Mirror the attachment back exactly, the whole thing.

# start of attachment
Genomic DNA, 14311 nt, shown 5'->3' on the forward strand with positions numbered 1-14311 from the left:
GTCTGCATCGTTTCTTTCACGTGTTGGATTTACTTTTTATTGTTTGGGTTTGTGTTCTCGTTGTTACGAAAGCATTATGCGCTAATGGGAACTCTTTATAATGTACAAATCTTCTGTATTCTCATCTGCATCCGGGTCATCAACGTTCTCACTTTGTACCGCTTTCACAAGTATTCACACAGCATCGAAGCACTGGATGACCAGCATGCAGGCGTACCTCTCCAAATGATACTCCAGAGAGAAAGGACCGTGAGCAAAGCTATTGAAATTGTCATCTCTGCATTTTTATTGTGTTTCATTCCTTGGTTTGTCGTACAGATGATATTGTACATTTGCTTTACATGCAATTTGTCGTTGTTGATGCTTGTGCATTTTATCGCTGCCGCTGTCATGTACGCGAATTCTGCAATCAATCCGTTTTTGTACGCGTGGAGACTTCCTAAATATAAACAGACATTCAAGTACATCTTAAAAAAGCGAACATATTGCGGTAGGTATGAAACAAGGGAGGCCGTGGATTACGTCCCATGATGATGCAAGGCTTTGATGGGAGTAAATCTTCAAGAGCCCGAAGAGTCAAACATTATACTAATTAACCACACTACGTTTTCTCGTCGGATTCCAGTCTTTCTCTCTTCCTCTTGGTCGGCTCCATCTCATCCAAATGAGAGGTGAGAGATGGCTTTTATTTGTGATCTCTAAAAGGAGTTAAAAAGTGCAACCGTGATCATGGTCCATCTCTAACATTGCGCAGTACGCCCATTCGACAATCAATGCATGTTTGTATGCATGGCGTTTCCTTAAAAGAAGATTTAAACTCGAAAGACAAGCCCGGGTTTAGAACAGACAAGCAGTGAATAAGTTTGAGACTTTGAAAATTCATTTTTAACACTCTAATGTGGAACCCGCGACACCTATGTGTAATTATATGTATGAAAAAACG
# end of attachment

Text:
Genomic DNA, 14311 nt, shown 5'->3' on the forward strand with positions numbered 1-14311 from the left:
GTCTGCATCGTTTCTTTCACGTGTTGGATTTACTTTTTATTGTTTGGGTTTGTGTTCTCGTTGTTACGAAAGCATTATGCGCTAATGGGAACTCTTTATAATGTACAAATCTTCTGTATTCTCATCTGCATCCGGGTCATCAACGTTCTCACTTTGTACCGCTTTCACAAGTATTCACACAGCATCGAAGCACTGGATGACCAGCATGCAGGCGTACCTCTCCAAATGATACTCCAGAGAGAAAGGACCGTGAGCAAAGCTATTGAAATTGTCATCTCTGCATTTTTATTGTGTTTCATTCCTTGGTTTGTCGTACAGATGATATTGTACATTTGCTTTACATGCAATTTGTCGTTGTTGATGCTTGTGCATTTTATCGCTGCCGCTGTCATGTACGCGAATTCTGCAATCAATCCGTTTTTGTACGCGTGGAGACTTCCTAAATATAAACAGACATTCAAGTACATCTTAAAAAAGCGAACATATTGCGGTAGGTATGAAACAAGGGAGGCCGTGGATTACGTCCCATGATGATGCAAGGCTTTGATGGGAGTAAATCTTCAAGAGCCCGAAGAGTCAAACATTATACTAATTAACCACACTACGTTTTCTCGTCGGATTCCAGTCTTTCTCTCTTCCTCTTGGTCGGCTCCATCTCATCCAAATGAGAGGTGAGAGATGGCTTTTATTTGTGATCTCTAAAAGGAGTTAAAAAGTGCAACCGTGATCATGGTCCATCTCTAACATTGCGCAGTACGCCCATTCGACAATCAATGCATGTTTGTATGCATGGCGTTTCCTTAAAAGAAGATTTAAACTCGAAAGACAAGCCCGGGTTTAGAACAGACAAGCAGTGAATAAGTTTGAGACTTTGAAAATTCATTTTTAACACTCTAATGTGGAACCCGCGACACCTATGTGTAATTATATGTATGAAAAAACG